Here's What You Need To Know About 'Designer' Eyes

Thanks to models like Kendall Jenner, the ‘fox eye’ trend is gaining popularity, with people seeking to transform the shape of their peepers with everything from makeup to surgery.
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Written by India Bottomley
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Here's What You Need To Know About 'Designer' Eyestaniavolobueva/Shutterstock

Thanks to models and influencers like Kendall Jenner, Bella Hadid, and Emily Ratajkowski, the ‘fox eye’ trend is gaining popularity on social media and beyond, with people seeking to transform the shape of their peepers with everything from makeup to surgery.

Surgical options to achieve so-called ‘designer eyes’ include blepharoplasty (a.k.a. eyelid surgery), canthopexy, and canthoplasty — the latter two tighten the lower eyelid and lift the outer corner of the eyes. All three methods have long been used to treat and correct signs of aging, but younger patients are now turning to the procedures in a quest for a more pronounced almond eye shape.

To better understand the effects of canthopexy and canthoplasty specifically, we spoke to a board certified oculoplastic surgeon about the procedures and a trio of patients about their experiences and results.

Canthopexy vs. Canthoplasty

Both canthopexy and canthoplasty are surgical procedures that address the outer corner of the eye (a.k.a. the canthus) where the upper and lower eyelids meet. They can be performed for both therapeutic and cosmetic reasons, but they each have their own unique characteristics:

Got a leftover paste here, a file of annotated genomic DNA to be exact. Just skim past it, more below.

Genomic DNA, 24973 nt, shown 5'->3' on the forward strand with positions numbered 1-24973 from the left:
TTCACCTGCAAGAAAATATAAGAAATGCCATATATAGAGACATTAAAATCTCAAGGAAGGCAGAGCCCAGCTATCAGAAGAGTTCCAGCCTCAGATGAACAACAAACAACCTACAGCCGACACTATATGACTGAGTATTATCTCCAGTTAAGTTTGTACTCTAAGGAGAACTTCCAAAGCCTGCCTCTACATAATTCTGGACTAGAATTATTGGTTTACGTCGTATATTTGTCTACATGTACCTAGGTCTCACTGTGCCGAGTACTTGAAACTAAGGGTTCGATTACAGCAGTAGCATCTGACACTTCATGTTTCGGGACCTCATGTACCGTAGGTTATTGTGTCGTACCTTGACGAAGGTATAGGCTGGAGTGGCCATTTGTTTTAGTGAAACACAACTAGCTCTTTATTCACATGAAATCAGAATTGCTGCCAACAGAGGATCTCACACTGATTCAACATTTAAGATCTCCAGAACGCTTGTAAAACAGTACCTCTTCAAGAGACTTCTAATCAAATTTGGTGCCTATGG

• Canthopexy: Sutures are used to stabilize and reinforce the lateral canthal tendon without altering the horizontal length of the eyelid or position of the canthus. Instead, it improves tone and helps relieve the look of sunken eyes.
  • Canthoplasty: More invasive than a canthopexy, the surgery has the ability to alter the shape of the eye by correcting the canthal tilts that lead to sagging or drooping eyelids.

While canthoplasty is often used to refine or correct a previous eye surgery, canthopexy is often performed in combination with other procedures. “Canthopexy is a procedure where I tighten the lateral canthal tendon to give support to the lower eyelid,” says Jessica Lattman, MD, a board certified oculoplastic surgeon and clinical assistant professor of ophthalmology at NYU School of Medicine. “I often do it in conjunction with a lower eyelid blepharoplasty.”

As she explains it, the canthopexy helps to further refine the result of the blepharoplasty. “I do the canthopexy to preserve the shape of the lower lid, not change it,” she shares. “Sometimes if the lower lid is not supported after a lower lid blepharoplasty, it can get pulled down. Doing a canthopexy keeps the eyelid in place beautifully.”

Canthopexy & Canthoplasty Recovery

Because the procedures have differing levels of invasiveness, the downtown and recovery associated with them is different, too. Canthopexy is an outpatient procedure, and the recovery for a canthopexy alone is quick, Dr. Lattman says. “There are a few sutures in the outer corner of the eyelid, and those come out in about a week,” she explains. “Pain is very minimal, and bruising is usually minimal as well.” Needless to say, coupling a canthopexy with an additional procedure will impact the recovery timeline.

A canthoplasty, meanwhile, involves a bit more downtime and recovery. Most patients will experience bruising and swelling for seven to 10 days, around which time most normal activities can be resumed. Anything that causes eye strain should be avoided for the first few days after surgery, while contact lenses are typically discouraged for a few weeks post-op. Full healing can take a month or more.